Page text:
Over the last few weeks of the Coronavirus pandemic, ventilators have become a vital resource for every hospital as they prepare for an influx of patients. With nearly 600,000 cases worldwide (worldometers), there have only been a few areas that have faced a shortage of ventilators so far. Since the virus is so contagious and spreads quickly, the worst case scenarios project up to 200 million Americans contracting COVID-19 at some point (Fink, 2020). If this were to occur, the number of ventilators currently in U.S. hospitals would be insufficient. The result could be hundreds of thousands of Americans losing their lives and doctors being forced to choose who gets a ventilator based on factors such as age and health. In order to prevent the worst case scenario, manufacturers and producers are working to make as many ventilators as possible while fighting against the clock.

Ventilators will play a vital role in the fight against Coronavirus by helping patients, who are considered critical, to breathe easier. For those who are suffering from symptoms like pneumonia or acute respiratory distress syndrome, it can be difficult to get enough oxygen into their lungs. Ventilators push oxygen into the lungs and, as a result, help the body release carbon dioxide that would otherwise be harmful (idsMED, 2019). Because they can essentially breathe for a patient who is unable to, respirators may become one of the medical field’s best tools in its continued fight against Coronavirus. 

The main problem facing current health systems is the high likelihood that they will be overwhelmed by patients in critical conditions who need respirators in order to live. As of March 24th, 2020, there are still enough ventilators for everyone who currently needs them in the United States. The fear amongst the medical community is that eventually the need will greatly outnumber the supply. Sara Morrison, a Vox reporter, says “there are about 170,000 ventilators in the U.S. while the American Hospital Association estimates 960,000 people will need them over the course of the pandemic, which is why it’s best to do whatever we can to slow the spread of the virus so that not all patients all need ventilators at the same time” (Morrison, 2020). The reality is that the amount of projected cases requiring ventilators far outnumbers the actual number of devices in the United States currently.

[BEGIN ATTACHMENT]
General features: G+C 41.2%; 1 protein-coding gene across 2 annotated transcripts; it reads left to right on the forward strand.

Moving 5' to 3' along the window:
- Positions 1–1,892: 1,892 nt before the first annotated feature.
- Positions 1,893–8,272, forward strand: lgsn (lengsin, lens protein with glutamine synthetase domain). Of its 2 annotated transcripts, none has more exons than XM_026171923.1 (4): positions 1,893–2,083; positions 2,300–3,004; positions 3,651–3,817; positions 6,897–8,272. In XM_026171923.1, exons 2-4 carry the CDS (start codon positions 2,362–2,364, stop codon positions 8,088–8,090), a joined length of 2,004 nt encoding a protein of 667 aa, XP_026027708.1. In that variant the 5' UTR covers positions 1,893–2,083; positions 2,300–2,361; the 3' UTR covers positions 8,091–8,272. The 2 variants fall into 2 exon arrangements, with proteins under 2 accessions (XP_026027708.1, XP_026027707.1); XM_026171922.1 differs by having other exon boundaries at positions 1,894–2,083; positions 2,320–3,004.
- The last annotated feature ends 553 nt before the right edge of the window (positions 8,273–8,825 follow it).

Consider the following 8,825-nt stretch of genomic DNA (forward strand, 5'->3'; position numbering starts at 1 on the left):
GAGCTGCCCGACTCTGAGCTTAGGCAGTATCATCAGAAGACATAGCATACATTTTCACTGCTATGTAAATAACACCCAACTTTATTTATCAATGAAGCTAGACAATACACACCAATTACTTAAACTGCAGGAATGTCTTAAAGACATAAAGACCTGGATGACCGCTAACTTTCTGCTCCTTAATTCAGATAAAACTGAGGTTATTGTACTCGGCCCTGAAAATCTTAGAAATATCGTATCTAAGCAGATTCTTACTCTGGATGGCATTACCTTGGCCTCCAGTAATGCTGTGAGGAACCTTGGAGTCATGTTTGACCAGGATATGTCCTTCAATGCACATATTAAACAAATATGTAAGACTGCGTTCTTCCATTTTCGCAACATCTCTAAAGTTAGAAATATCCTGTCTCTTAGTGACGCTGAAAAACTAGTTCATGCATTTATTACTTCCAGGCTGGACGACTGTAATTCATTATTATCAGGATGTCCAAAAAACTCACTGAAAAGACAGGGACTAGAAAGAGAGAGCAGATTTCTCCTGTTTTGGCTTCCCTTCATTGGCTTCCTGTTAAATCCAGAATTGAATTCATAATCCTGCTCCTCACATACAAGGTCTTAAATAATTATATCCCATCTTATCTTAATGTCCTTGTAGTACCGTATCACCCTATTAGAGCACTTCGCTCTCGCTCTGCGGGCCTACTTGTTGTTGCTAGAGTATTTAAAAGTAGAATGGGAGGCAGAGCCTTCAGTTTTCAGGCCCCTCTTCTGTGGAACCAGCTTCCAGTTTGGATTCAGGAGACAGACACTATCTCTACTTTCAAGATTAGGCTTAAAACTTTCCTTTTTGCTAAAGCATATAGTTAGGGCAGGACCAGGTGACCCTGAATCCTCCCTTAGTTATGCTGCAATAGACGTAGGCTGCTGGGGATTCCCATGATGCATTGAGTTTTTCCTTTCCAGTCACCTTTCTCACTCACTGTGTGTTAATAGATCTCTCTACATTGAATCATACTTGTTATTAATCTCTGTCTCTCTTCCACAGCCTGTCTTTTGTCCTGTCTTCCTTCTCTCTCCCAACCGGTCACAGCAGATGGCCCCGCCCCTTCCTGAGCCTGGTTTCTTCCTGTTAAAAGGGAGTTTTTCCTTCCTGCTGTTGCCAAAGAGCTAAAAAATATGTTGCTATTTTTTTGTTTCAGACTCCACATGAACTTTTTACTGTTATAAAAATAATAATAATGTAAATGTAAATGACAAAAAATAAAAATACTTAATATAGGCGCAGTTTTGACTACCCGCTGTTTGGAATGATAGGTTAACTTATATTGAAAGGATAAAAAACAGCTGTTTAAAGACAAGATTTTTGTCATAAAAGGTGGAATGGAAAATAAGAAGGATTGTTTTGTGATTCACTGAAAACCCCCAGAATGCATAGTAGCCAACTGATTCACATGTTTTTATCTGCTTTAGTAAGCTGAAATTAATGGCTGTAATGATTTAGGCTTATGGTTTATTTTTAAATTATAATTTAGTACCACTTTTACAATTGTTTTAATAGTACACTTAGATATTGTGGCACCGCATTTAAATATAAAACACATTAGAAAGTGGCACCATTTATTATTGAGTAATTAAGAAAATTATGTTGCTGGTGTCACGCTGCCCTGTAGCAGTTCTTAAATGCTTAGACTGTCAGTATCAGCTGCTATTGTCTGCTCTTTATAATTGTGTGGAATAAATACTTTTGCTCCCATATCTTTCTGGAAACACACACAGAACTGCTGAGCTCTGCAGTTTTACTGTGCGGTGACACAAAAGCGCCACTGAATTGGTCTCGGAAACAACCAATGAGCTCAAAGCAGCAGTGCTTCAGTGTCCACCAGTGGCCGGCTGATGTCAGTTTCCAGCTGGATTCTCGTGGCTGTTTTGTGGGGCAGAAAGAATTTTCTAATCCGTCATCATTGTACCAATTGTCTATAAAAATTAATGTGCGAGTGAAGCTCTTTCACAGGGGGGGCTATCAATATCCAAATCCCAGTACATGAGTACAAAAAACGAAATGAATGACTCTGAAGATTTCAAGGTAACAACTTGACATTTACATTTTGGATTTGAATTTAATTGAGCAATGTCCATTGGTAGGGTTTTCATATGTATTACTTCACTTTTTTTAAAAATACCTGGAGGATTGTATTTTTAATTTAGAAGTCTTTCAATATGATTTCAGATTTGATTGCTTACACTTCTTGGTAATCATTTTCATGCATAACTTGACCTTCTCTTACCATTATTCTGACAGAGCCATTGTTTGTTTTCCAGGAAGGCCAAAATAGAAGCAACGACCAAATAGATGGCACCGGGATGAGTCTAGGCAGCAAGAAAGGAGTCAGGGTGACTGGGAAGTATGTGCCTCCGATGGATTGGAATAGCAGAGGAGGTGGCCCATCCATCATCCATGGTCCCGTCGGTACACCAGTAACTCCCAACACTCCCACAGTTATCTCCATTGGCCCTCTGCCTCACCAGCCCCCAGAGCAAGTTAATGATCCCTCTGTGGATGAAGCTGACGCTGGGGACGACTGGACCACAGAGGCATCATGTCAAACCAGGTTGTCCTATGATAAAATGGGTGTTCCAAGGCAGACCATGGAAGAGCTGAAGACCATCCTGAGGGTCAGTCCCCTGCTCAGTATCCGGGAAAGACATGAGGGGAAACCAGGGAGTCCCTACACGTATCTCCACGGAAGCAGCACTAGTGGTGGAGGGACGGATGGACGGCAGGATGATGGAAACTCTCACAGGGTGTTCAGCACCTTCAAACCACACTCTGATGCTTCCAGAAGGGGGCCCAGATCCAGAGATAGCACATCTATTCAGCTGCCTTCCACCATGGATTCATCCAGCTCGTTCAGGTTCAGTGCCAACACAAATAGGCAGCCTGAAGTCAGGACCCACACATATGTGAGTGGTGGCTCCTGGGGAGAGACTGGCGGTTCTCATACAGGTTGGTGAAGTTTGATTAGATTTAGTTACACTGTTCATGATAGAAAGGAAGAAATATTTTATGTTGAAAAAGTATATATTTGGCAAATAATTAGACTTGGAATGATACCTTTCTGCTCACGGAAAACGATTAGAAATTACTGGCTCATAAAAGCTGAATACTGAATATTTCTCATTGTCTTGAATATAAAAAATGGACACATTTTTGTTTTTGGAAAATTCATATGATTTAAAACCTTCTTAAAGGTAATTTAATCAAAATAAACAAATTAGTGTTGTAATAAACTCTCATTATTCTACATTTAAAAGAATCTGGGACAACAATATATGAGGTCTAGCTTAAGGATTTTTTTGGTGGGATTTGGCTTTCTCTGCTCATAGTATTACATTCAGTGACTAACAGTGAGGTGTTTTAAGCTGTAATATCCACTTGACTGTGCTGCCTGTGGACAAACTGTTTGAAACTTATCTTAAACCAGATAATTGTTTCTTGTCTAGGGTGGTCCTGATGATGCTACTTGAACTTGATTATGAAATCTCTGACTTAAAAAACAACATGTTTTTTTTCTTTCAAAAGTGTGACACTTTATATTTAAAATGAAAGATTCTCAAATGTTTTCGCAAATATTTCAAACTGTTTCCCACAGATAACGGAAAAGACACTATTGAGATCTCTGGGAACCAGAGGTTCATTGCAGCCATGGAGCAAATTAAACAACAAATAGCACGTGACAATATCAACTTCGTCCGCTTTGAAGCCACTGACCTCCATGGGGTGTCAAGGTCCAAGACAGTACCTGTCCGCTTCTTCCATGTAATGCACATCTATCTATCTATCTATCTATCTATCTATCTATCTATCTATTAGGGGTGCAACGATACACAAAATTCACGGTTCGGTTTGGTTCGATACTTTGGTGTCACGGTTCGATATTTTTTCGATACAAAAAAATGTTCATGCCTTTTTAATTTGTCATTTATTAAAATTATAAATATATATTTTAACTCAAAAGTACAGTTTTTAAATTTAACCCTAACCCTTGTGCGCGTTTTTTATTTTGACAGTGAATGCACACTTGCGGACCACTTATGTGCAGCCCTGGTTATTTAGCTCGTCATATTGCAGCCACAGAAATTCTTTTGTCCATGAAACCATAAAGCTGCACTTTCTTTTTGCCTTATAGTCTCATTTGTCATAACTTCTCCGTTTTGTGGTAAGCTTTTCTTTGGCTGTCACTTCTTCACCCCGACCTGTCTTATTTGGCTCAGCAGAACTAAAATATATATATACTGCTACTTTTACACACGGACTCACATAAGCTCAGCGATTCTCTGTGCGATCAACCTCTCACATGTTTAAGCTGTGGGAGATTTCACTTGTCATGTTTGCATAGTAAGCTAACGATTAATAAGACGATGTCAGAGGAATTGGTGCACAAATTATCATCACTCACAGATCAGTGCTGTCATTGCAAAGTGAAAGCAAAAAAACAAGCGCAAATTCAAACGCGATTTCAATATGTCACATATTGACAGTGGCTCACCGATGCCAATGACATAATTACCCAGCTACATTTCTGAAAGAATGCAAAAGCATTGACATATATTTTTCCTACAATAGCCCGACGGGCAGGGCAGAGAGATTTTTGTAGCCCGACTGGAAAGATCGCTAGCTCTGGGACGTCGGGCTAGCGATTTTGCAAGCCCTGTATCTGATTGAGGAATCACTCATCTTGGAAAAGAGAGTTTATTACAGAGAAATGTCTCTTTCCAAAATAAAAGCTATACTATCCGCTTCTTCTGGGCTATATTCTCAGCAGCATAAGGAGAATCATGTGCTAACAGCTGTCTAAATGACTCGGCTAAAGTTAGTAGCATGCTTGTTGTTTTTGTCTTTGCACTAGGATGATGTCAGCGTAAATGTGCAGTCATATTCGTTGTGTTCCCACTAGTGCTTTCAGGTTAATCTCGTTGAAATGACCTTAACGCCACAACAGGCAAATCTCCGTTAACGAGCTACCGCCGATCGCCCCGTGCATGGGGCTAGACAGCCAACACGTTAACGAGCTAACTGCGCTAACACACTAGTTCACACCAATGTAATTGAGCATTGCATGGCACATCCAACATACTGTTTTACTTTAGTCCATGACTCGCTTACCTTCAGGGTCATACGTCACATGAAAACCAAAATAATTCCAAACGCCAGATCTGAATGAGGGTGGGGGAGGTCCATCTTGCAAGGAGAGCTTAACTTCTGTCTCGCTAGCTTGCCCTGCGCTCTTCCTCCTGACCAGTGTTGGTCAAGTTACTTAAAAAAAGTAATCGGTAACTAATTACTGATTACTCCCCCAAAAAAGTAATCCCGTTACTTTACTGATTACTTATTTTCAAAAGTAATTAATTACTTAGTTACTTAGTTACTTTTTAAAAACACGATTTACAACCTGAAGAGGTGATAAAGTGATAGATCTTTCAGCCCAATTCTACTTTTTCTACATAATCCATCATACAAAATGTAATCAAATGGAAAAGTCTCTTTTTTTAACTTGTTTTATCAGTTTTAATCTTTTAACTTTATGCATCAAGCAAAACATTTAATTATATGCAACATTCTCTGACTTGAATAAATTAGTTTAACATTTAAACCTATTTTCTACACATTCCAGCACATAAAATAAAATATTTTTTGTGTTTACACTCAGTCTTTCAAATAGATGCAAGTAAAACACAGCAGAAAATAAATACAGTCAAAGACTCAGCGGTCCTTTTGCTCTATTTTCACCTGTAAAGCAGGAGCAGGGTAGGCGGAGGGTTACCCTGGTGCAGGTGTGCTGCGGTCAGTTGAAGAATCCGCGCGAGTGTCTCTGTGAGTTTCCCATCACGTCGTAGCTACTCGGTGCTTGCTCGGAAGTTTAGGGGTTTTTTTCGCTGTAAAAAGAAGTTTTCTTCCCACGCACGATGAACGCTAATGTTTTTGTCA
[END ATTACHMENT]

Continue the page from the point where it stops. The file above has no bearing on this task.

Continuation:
With a shortage of respirators likely in the United States, the procurement of such devices will become more difficult as the pandemic continues and worsens. GreenLight Medical may be able to aid hospitals and health systems during these arduous times by providing an easy-to-use platform where supply chain leaders and hospital admins can make purchasing decisions. As Morrison said, reducing the spread is one way to help, but another would be to produce more ventilators. The government eased regulations so that it will be easier for manufacturers to mass produce respirators (Muller, 2020).

Italy’s experience is an example of what could happen in the United States if the problem is not addressed while there is still time. The Italian healthcare system is overwhelmed by the current circumstances where doctors are being forced to make difficult decisions that are essentially equivalent to choosing who gets to live (Mounk, 2020). These are devastating and difficult moral decisions to make. 

While it is scary to think about the many Americans who may be left without proper care because of ventilator shortages, hospital administrators and leaders need to be prepared for that distinct possibility. The medical community will be forced to make many challenging, moral decisions if the pandemic worsens and a shortage of ventilators occurs. The hope is that with proper action, many of the deaths and difficult choices can be reduced or completely avoided. 

 

If you would like to learn more about GreenLight Medical and how we can help during these challenging times, please click here.

 

References

Coronavirus Cases: (n.d.). Retrieved from https://www.worldometers.info/coronavirus/

Fink, S. (2020, March 13). The Worst-Case Estimate for U.S. Coronavirus Deaths. Retrieved from https://www.nytimes.com/2020/03/13/us/coronavirus-deaths-estimate.html

How Does A Ventilator Work? (2019, January 23). Retrieved from https://www.idsmed.com/hk-en/news/how-does-a-ventilator-work_398.html

Morrison, S. (2020, March 20). Why lifesaving ventilators will be in short supply for the foreseeable future. Retrieved from https://www.vox.com/recode/2020/3/20/21186749/ventilators-coronavirus-covid-19-elon-musk

Mounk, Y. (2020, March 18). The Extraordinary Decisions Facing Italian Doctors. Retrieved from https://www.theatlantic.com/ideas/archive/2020/03/who-gets-hospital-bed/607807/

Muller, J. (2020, March 23). FDA eases rules for ventilator production, but hurdles remain. Retrieved from https://www.axios.com/fda-ventilator-production-859ef8d4-e251-49b0-b56e-845770e0adca.html